Flex in flax: Linen, gentle on your skin and the planet
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An eco guide to linen

Flex in flax: Linen, gentle on your skin and the planet

Words— Frank And Oak staff

A fine linen shirt or dress can be really practical in the hot summer months. (How many weddings do you have this year?) Linen if a fabric that has a lot going for it but also happens to be one of the most naturally eco-friendly fabrics around.

 

Linen is made from flax plant fibres. Flax’s stiff fibres give linen its signature textured appearance and the resulting weave is resilient, breathable, anti-bacterial, and gentle on your skin (and the planet). Compared to the production of cotton, the transformation of flax into linen requires less irrigation, pesticides and energy. The production and harvesting of flax is cost effective and nothing is wasted with another major by-product of the plant being Linseed (aka Flaxseed) oil which is a popular ingredient for varnishes and often used as a nutritional supplement. The flax plant also uses 13 times fewer pesticides than potatoes but is only 1% of the industry's fibre consumption.

 

The downside? Linen is known to get wrinkled. But that’s part of the charm! Who is perfectly pressing their clothes these days? Let go and embrace the crinkled imperfection of linen.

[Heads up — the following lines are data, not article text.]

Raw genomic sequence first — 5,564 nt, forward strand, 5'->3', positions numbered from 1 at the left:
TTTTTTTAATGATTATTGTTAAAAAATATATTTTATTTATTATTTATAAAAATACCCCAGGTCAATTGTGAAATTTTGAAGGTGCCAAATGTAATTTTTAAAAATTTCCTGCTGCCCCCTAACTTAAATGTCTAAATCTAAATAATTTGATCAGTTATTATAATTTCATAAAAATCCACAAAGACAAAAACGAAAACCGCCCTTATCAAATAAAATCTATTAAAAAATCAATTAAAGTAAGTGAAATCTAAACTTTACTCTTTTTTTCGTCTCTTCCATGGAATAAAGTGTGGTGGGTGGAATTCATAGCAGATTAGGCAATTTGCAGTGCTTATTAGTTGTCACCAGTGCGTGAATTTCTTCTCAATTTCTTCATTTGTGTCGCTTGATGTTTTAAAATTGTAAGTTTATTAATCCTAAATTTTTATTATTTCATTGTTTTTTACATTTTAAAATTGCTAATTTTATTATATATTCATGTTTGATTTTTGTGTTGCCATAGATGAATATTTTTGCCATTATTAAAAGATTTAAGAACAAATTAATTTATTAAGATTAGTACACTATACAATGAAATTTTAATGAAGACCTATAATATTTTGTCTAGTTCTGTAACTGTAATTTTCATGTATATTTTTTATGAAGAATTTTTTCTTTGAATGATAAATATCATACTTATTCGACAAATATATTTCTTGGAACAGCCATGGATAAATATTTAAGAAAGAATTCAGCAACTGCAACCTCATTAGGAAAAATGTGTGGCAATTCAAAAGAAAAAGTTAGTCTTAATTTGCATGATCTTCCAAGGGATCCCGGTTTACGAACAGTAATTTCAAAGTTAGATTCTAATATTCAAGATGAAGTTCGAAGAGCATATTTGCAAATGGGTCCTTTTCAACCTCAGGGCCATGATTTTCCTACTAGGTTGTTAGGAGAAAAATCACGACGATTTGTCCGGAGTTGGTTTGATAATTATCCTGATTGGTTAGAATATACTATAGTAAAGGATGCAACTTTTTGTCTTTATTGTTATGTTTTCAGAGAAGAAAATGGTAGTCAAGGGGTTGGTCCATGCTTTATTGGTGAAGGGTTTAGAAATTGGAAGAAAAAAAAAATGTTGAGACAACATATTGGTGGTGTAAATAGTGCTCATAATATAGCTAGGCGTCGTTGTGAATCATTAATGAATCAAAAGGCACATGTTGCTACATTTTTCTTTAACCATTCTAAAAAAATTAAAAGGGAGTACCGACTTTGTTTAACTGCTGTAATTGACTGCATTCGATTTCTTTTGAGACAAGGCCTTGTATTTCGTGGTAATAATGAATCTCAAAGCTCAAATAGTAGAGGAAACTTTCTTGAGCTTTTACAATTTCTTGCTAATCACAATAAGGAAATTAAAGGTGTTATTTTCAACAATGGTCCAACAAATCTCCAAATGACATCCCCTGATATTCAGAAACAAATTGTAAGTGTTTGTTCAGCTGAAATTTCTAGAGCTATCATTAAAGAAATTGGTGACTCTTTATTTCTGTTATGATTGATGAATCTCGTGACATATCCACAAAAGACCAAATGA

Linen has a rich history

 

Linen that has been looked after lasts much longer than cotton. It’s one of the oldest fibres around. Dyed flax fibres were found in a prehistoric cave in Georgia which is evidence that woven linen fabrics from wild flax were used around 36,000 years ago. Fragments of straw, seeds, fibres, yarns, and various types of fabrics have also been found in Swiss lake dwellings that date from 8000 BC. 

 

The ancient Egyptians used it as currency and it became a key part of the mummifying process as it came to symbolize light and purity (as well as wealth)—so much so that the Bible mentions that angels wear linen.

 

The ancient Greeks also used it as battle armour, glueing layers of linen together with animal fat in what they called linothorax.

 

 

 

The advantages

 

Linen is naturally strong, naturally moth resistant, and is fully biodegradable when untreated. Its natural colours include ecru, tan, ivory, and grey.

 

Linen also withstands high temperatures, making it the ideal fabric for humid summers. It absorbs 20% of its weight in moisture, without holding bacteria and actually becomes stronger when it’s wet and softer the more times you wash it. While most fabrics get worse with more washes, you could argue that linen just gets better.

 

 

 

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